Last Call Review of draft-ietf-ntp-autokey-
review-ietf-ntp-autokey-secdir-lc-wallace-2009-06-16-00

Request Review of draft-ietf-ntp-autokey
Requested rev. no specific revision (document currently at 08)
Type Last Call Review
Team Security Area Directorate (secdir)
Deadline 2009-06-16
Requested 2009-06-05
Draft last updated 2009-06-16
Completed reviews Secdir Last Call review of -?? by Carl Wallace
Assignment Reviewer Carl Wallace
State Completed
Review review-ietf-ntp-autokey-secdir-lc-wallace-2009-06-16
Review completed: 2009-06-16

Review
review-ietf-ntp-autokey-secdir-lc-wallace-2009-06-16

I have reviewed this document as part of the security directorate's
ongoing effort to review all IETF documents being processed by the IESG.
These comments were written primarily for the benefit of the security
area directors.  Document editors and WG chairs should treat these
comments just like any other last call comments.

This draft describes a protocol for authenticating Network Time Protocol
(NTPv4) servers to clients.

General comments
- I think the draft would benefit from the usage of 2119 language.  At
present, it often seemed to be describing the reference implementation
instead of providing a protocol specification that would enable
interoperability.  For example, the following appears in section 11:
"while the high order 16 bits specify the message digest/signature
encryption scheme as encoded in the OpenSSL library".  

- I don't follow why it was necessary to invent new words for this draft
(i.e., proventic) and found myself simply substituting existing words
for the new words.  

- Is the Informational the correct status for this?

Specific comments
- Why use a self-signed certificate as a means of requesting
certificates instead of P10 (or CMC or CMP)?  The draft makes no mention
of checking the signature on this request or checking the contents of
the request in any way.    

- In section 8 where the Sign Exchange is described, the server is to
extract "the subject, issuer and extensions fields" then build a new
certificate with that data along with "its own serial number and
expiration time" and signed using its private key.  There are several
potential problems with this, including: the issuer name may be
inappropriate, extraction of the public key is not mentioned, revocation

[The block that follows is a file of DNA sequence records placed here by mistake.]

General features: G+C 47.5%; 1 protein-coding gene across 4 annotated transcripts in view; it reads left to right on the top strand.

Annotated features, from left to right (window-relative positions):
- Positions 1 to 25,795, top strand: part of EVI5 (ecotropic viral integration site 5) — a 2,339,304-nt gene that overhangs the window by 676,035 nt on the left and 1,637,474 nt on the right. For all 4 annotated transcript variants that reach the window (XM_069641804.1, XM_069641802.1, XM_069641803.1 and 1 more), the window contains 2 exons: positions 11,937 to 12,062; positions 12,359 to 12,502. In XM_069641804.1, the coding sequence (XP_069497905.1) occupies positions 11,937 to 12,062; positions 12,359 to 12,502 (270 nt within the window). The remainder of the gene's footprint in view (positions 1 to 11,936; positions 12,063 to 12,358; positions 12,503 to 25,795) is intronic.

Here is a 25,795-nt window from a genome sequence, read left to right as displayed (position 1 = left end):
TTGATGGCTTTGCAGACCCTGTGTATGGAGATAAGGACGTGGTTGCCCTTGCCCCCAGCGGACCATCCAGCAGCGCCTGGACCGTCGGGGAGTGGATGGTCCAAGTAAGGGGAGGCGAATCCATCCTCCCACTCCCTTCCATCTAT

is not mentioned (should the certificates have short life times to
compensate), the extensions field may have inappropriate values.

- The diagrams in section 5 appear to indicate that a server may be
issued a certificate from multiple superiors.  Section 8 doesn't
indicate how a server should select which of the certificates issueed to
it should be used when interacting with its dependent clients.  

- In 11.4.1, I'm guessing PREV should be PROV.  Also, ENB is not
expanded anywhere in the draft (elsewhere ENAB is used but also not
expanded).

- Section 7 states "All cryptographic values used by the protocol are
time sensitive and are regularly refreshed."  The security
considerations section should expand on this.

- I think sections 11.7 and 11.8 should be renamed as 11.6.1 and 11.6.2.

- In 11.7, a middleman is said to be unable to produce a valid
signature.  Why is this the case given the trusted certificate is
returned by the server?  There are no trusted public keys listed in the
client state in section 11.3 and the CERT exchange seems to end only
when the server sends a self-signed certificate.  Assuming the client
has a set of trusted public keys (trust anchors), the CERT exchange may
work better if the name sent by the client was the name of a trust
anchor and the server sent down the full path in one shot.  

- H.2 states that the semantics of certificate fields "generally
conforms with conventional usage, there are subtle variations".  Some of
these variations are problematic.  The description of the
ExtendedKeyUsage extension refers to populating it with string values.
The extension is a sequence of OIDs.  Similarly it refers to a string
values in basic constraints and keyUsage extensions.  

- The Name example in H.2 should have a SET as the outermost layer
(containing the current SEQUENCE).  Similarly, the validity example
seems to require UTCTime.  

- There are several references to RFC 2510 that should probably be
changed to refer to RFC 5280.  References to RFC 3280 should be changed
to RFC 5280.

- I focused on the "trusted certificate" scheme and have not yet
reviewed the other identity schemes and was fairly quick in reading some
other sections.